This lens is cuss word awesome. Why?
It is like the best of all the others in one.
- Fast, accurate, and silent AF like the 40mm f/2.5 G and 50mm f/1.2 G Master.
- Compact and light like the 40mm f/2.5 G and 50mm f/1.8.
- Faster than f/2 aperture like the 50mm lenses.
- Great IQ like the 40mm f/2.5 G and 50mm f/1.2 G Master.
A great compromise between them all. But I could make a case for the others as well, depending on the use case. But the 55mm is a bit unique in that it could cover the duties of all the others without issue. What am I on about?
Supports Sony’s insane AF speeds.
The first time I recall the full impact of Sony’s AF speedy, silent, accurate, and nearly vibration free AF was with the Sony FE 85mm f/1.8 I mentioned above. The first night I used it in the wild, I thought it was broken or not focusing. Since my SLR days up until then, I developed a tactile method for testing if a camera at my side was on. Half press the shutter. If I feel the AF motor engagement, I am ready to go. At first, I thought the camera had either gone to sleep or was not focusing. But it was fine. It was just that there were no tactile indicators that it was at work. Later, I thought I missed focus on a burst because I did not feel or hear the lens focusing. But nope. It was focusing away.
Remarkably, this generation 1 Sony FE lens can pull off the same trick. So much so that I find it surprising that the 50mm f/1.8 came out years after it. Lenses are supposed to get better, not worse… right? I found it impossible to catch the 55mm flat footed. For this shot, I was sitting at a light and saw a firetruck approaching on the other side. Barely got the camera up when it passed, thinking that there was no way that it acquired focus. But it had.
Truck moving. Camera moving. Objects in the way. Did not matter. Cool. 50mm f/1.2 G Master and 40mm f/2.5 G aside, I can not say this for any other 50mm-ish lens that I have personally used. As good as some third-party primes had been, they were not on this same level of competence.
Queue eye rolls. One of those, if you see it, you see it things. In the past, I had not tried this lens long enough or in the correct environment to fully flesh this aspect of this lens out. I have tried this lens on a few occasions, but it was always in a camera shop setting. Like other Zeiss lenses, this lens really struts its stuff with some sunlight. Some examples.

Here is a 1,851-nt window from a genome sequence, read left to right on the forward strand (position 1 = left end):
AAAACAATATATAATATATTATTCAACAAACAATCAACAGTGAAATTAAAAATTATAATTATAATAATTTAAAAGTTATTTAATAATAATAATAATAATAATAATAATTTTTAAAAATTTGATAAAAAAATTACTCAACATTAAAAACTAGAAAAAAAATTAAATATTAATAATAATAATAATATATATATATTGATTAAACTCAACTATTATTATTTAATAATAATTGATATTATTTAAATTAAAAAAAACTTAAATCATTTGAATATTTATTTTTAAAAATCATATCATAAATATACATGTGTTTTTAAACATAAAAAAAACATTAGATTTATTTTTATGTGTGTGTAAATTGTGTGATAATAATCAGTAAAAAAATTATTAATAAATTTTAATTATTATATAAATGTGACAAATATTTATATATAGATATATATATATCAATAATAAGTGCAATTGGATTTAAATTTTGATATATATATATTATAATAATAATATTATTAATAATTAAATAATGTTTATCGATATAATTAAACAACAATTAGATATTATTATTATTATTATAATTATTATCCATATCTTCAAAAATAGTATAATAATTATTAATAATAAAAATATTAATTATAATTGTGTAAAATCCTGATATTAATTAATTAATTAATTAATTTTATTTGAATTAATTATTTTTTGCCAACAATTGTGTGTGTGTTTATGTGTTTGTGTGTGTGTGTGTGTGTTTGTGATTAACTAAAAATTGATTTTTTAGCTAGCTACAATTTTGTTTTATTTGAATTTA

What I have struggled with is a way to describe adequately:
- What is it exactly that I am seeing?
- Why do I like it so much?
There are those much better versed in the technology and lens design artistry at play, but please allow me to take a swipe at a layperson’s perspective on both.
What is it exactly that I am seeing?
Richness? A depth of color I do not see to the same extent elsewhere? An almost hyper realistic color rendering? An almost perceivable thickness or depth to colors and textures? Take this simple throwaway snapshot of a school bus as an example.
Open it up in Flickr and take a look at the top of the school bus. You may think I am nuts, but I see it. It is one of th reasons why I am quick to reach for film cameras with Zeiss lenses or adapt Zeiss lenses. I had not even seriously considered that this was possible with a Sony produced lens. Since I did not see it in my in store tests, I thought it was yet another branding exercise. A Sony lens in Zeiss livery. But this is not a brand label engineering situation like some other gear on the market.
Why do I like it so much?
Makes purdy pictures.
It is there. That Zeiss look I enjoy so much. It can render the most simple shots in a most interesting manner.
Pleasing subject isolation and transition between in and out of focus elements. Take this quick arm’s length hip shot below.